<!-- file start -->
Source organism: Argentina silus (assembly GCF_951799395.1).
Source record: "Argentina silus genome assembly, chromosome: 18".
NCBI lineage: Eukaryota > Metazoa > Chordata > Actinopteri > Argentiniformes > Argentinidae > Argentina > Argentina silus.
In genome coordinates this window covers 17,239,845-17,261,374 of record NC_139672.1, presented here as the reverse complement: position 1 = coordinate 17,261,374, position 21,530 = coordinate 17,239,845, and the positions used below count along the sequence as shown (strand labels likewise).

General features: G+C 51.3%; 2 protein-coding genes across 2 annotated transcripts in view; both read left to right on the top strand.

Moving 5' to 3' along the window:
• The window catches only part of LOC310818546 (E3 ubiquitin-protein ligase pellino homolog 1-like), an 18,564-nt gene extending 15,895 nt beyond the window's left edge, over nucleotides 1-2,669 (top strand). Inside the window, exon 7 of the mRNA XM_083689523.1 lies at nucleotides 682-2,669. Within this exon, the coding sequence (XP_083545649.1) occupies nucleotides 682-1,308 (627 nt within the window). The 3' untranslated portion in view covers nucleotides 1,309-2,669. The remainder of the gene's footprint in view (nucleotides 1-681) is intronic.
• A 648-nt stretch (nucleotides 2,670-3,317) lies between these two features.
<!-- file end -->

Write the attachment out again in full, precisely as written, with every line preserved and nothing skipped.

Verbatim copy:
Source organism: Argentina silus (assembly GCF_951799395.1).
Source record: "Argentina silus genome assembly, chromosome: 18".
NCBI lineage: Eukaryota > Metazoa > Chordata > Actinopteri > Argentiniformes > Argentinidae > Argentina > Argentina silus.
In genome coordinates this window covers 17,239,845-17,261,374 of record NC_139672.1, presented here as the reverse complement: position 1 = coordinate 17,261,374, position 21,530 = coordinate 17,239,845, and the positions used below count along the sequence as shown (strand labels likewise).

General features: G+C 51.3%; 2 protein-coding genes across 2 annotated transcripts in view; both read left to right on the top strand.

Moving 5' to 3' along the window:
• The window catches only part of LOC310818546 (E3 ubiquitin-protein ligase pellino homolog 1-like), an 18,564-nt gene extending 15,895 nt beyond the window's left edge, over nucleotides 1-2,669 (top strand). Inside the window, exon 7 of the mRNA XM_083689523.1 lies at nucleotides 682-2,669. Within this exon, the coding sequence (XP_083545649.1) occupies nucleotides 682-1,308 (627 nt within the window). The 3' untranslated portion in view covers nucleotides 1,309-2,669. The remainder of the gene's footprint in view (nucleotides 1-681) is intronic.
• A 648-nt stretch (nucleotides 2,670-3,317) lies between these two features.